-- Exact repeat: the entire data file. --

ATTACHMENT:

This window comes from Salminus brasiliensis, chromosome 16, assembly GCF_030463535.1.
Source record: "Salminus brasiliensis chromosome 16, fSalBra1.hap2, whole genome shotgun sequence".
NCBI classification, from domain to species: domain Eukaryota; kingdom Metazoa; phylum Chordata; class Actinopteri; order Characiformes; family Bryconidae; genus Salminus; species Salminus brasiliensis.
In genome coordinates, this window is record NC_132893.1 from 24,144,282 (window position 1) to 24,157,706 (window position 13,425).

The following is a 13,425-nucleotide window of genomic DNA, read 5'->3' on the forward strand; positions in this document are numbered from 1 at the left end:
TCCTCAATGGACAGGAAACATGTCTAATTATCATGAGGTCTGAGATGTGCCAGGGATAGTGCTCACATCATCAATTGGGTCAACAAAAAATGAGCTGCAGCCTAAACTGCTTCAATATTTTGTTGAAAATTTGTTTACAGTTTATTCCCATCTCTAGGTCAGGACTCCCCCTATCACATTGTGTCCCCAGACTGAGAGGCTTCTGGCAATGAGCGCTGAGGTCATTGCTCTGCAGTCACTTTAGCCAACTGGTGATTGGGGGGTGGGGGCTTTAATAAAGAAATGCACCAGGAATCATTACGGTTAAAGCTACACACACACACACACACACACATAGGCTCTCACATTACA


This window comes from Salminus brasiliensis, chromosome 16, assembly GCF_030463535.1.
Source record: "Salminus brasiliensis chromosome 16, fSalBra1.hap2, whole genome shotgun sequence".
NCBI classification, from domain to species: domain Eukaryota; kingdom Metazoa; phylum Chordata; class Actinopteri; order Characiformes; family Bryconidae; genus Salminus; species Salminus brasiliensis.
In genome coordinates, this window is record NC_132893.1 from 24,144,282 (window position 1) to 24,157,706 (window position 13,425).

The following is a 13,425-nucleotide window of genomic DNA, read 5'->3' on the forward strand; positions in this document are numbered from 1 at the left end:
TCCTCAATGGACAGGAAACATGTCTAATTATCATGAGGTCTGAGATGTGCCAGGGATAGTGCTCACATCATCAATTGGGTCAACAAAAAATGAGCTGCAGCCTAAACTGCTTCAATATTTTGTTGAAAATTTGTTTACAGTTTATTCCCATCTCTAGGTCAGGACTCCCCCTATCACATTGTGTCCCCAGACTGAGAGGCTTCTGGCAATGAGCGCTGAGGTCATTGCTCTGCAGTCACTTTAGCCAACTGGTGATTGGGGGGTGGGGGCTTTAATAAAGAAATGCACCAGGAATCATTACGGTTAAAGCTACACACACACACACACACACACATAGGCTCTCACATTACA